Search results for: Teacher recruitment
Page 2/4 35 items
Two facts should be considered by those concerned with the teaching workforce in Israel. The first is that the profession does not attract 'the best and the brightest' needed for education in the 21st century and that for many applicants it is a default option. The second is that rapid changes in the employment market force many workers to abandon one type of work for another. The challenge is to recruit them and then properly train them in both pre-service education and continuous professional development, while creating conditions to insure their retention in the system. In this context the accelerated programs have been found to make a positive contribution. In Israel alternative teacher training programs for retired army personnel are well-known as is the recommendation of the Dovrat committee (2005) to allow graduates with B.A. degrees to enter teaching before obtaining a teaching license.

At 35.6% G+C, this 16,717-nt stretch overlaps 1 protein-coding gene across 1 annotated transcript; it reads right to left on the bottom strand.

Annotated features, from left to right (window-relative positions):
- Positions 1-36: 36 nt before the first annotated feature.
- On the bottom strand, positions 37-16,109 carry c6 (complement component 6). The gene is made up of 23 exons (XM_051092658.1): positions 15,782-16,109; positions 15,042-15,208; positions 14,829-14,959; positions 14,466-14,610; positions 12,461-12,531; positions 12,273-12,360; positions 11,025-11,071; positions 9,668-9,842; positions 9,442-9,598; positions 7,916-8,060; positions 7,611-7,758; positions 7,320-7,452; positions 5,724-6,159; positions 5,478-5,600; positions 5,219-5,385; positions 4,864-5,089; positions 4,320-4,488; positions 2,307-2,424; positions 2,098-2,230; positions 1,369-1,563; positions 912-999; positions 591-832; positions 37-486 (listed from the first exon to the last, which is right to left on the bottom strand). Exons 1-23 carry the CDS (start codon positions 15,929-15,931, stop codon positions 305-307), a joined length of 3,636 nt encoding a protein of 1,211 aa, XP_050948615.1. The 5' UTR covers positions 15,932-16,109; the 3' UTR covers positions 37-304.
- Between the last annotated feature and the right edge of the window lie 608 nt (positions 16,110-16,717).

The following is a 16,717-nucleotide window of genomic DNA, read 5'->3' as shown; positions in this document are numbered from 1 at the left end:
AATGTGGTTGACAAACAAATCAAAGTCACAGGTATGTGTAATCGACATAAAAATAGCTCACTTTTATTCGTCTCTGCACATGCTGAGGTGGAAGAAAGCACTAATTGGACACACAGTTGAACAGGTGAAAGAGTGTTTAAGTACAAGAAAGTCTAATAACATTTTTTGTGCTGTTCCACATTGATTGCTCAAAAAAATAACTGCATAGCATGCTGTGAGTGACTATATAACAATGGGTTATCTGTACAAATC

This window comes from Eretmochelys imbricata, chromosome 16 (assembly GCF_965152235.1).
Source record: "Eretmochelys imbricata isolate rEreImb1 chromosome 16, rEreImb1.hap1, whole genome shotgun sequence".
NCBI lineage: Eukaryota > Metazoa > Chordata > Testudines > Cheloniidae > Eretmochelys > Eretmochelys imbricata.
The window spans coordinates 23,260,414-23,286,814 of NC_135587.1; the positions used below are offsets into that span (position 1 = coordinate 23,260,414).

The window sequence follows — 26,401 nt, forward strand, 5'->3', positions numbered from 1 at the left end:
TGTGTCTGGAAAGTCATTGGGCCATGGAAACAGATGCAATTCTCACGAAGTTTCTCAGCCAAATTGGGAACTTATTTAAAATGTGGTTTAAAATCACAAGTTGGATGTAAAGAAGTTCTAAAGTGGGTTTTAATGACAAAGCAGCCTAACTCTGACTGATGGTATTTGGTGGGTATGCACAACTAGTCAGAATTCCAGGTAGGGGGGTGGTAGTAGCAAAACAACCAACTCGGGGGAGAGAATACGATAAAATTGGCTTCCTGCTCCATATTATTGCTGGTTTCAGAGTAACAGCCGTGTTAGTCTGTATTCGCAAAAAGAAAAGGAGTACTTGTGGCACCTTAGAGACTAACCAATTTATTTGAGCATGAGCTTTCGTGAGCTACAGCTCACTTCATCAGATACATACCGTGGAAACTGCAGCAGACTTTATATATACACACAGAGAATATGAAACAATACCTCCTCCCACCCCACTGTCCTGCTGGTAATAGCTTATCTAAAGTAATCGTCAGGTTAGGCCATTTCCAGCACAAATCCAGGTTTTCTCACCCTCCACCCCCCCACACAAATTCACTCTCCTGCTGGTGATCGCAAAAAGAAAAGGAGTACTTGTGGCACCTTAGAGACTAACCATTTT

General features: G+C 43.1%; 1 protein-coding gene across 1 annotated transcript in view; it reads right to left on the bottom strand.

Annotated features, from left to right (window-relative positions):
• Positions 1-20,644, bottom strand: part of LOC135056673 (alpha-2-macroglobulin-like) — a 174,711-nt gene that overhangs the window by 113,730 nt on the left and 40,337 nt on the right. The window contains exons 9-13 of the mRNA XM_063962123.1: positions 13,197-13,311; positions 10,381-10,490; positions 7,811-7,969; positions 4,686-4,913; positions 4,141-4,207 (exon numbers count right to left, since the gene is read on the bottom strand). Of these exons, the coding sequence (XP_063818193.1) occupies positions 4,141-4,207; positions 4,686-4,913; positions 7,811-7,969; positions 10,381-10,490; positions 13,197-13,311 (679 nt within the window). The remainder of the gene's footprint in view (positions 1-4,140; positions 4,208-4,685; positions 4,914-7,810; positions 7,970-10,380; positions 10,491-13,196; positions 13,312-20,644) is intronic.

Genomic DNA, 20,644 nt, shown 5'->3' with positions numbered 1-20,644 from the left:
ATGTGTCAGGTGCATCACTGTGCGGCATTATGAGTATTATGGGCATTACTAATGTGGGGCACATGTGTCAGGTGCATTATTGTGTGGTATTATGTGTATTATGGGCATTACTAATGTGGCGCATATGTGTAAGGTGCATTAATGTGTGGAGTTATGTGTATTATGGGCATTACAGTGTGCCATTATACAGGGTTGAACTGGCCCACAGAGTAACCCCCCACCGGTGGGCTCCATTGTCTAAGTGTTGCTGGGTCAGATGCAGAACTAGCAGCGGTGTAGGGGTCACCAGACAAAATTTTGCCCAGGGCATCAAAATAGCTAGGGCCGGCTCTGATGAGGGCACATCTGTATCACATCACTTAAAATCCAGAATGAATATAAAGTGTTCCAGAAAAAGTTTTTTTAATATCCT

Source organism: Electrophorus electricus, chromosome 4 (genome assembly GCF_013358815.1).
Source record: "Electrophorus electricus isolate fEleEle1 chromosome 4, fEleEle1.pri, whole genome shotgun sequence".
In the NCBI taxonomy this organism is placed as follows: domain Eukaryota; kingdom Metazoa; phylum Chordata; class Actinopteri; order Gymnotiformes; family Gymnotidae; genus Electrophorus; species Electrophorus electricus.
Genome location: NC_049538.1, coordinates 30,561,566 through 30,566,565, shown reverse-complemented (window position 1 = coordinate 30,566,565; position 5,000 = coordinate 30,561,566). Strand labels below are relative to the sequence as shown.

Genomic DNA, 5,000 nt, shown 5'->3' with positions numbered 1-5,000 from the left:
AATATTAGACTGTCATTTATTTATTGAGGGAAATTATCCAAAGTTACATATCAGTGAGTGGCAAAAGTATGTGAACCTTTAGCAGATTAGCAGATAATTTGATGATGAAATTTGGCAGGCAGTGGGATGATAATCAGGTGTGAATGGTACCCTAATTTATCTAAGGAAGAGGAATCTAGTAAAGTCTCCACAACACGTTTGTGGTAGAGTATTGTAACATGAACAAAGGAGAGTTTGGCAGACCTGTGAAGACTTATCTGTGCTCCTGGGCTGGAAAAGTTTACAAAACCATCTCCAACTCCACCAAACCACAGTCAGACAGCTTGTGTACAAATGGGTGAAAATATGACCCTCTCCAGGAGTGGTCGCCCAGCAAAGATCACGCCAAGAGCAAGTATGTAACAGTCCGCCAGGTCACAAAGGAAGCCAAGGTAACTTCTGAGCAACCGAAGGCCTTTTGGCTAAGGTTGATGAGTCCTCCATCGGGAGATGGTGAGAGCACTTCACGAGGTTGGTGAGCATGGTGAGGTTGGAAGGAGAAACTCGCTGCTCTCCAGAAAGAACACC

Updated: Sep. 13, 2017
An Exploration of the Relationships between Mentor Recruitment, the Implementation of Mentoring, and Mentors’ Attitudes
This study examined aspects of mentor recruitment in relationship to the content and logistics of mentoring, mentors’ feelings of role conflict, satisfaction from mentoring, and their attitudes towards the need for matching mentors and new teachers. The results revealed that aspects of mentor recruitment were found to influence both mentoring dynamics and mentors’ attitudes and satisfaction.
Updated: Jul. 11, 2016
Constructing the Academic Category of Teacher Educator in Universities’ Recruitment Processes in Aotearoa, New Zealand